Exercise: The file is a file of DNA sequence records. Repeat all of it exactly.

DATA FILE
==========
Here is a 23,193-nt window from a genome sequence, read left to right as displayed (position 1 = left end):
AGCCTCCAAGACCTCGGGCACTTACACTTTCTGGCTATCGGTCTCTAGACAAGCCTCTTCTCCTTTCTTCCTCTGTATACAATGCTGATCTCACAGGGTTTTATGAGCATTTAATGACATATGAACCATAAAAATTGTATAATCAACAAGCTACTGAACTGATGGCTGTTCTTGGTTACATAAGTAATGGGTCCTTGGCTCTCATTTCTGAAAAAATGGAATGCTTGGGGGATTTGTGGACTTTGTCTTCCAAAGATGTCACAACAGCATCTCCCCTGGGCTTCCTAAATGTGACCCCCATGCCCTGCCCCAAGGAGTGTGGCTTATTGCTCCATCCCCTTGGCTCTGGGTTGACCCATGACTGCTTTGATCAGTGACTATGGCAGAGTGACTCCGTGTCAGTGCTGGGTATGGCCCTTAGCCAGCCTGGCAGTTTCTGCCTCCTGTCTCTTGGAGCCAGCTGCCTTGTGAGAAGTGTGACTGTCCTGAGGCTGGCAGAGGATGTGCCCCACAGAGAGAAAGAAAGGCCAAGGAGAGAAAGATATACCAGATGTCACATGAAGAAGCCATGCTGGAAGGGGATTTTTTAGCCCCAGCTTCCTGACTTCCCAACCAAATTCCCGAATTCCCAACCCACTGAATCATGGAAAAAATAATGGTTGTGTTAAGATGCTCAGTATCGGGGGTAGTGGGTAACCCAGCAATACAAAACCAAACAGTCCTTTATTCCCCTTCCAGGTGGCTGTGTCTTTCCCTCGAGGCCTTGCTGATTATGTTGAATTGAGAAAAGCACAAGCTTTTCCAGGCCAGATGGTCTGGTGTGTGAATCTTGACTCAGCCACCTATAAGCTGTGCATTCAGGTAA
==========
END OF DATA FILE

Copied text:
Here is a 23,193-nt window from a genome sequence, read left to right as displayed (position 1 = left end):
AGCCTCCAAGACCTCGGGCACTTACACTTTCTGGCTATCGGTCTCTAGACAAGCCTCTTCTCCTTTCTTCCTCTGTATACAATGCTGATCTCACAGGGTTTTATGAGCATTTAATGACATATGAACCATAAAAATTGTATAATCAACAAGCTACTGAACTGATGGCTGTTCTTGGTTACATAAGTAATGGGTCCTTGGCTCTCATTTCTGAAAAAATGGAATGCTTGGGGGATTTGTGGACTTTGTCTTCCAAAGATGTCACAACAGCATCTCCCCTGGGCTTCCTAAATGTGACCCCCATGCCCTGCCCCAAGGAGTGTGGCTTATTGCTCCATCCCCTTGGCTCTGGGTTGACCCATGACTGCTTTGATCAGTGACTATGGCAGAGTGACTCCGTGTCAGTGCTGGGTATGGCCCTTAGCCAGCCTGGCAGTTTCTGCCTCCTGTCTCTTGGAGCCAGCTGCCTTGTGAGAAGTGTGACTGTCCTGAGGCTGGCAGAGGATGTGCCCCACAGAGAGAAAGAAAGGCCAAGGAGAGAAAGATATACCAGATGTCACATGAAGAAGCCATGCTGGAAGGGGATTTTTTAGCCCCAGCTTCCTGACTTCCCAACCAAATTCCCGAATTCCCAACCCACTGAATCATGGAAAAAATAATGGTTGTGTTAAGATGCTCAGTATCGGGGGTAGTGGGTAACCCAGCAATACAAAACCAAACAGTCCTTTATTCCCCTTCCAGGTGGCTGTGTCTTTCCCTCGAGGCCTTGCTGATTATGTTGAATTGAGAAAAGCACAAGCTTTTCCAGGCCAGATGGTCTGGTGTGTGAATCTTGACTCAGCCACCTATAAGCTGTGCATTCAGGTAA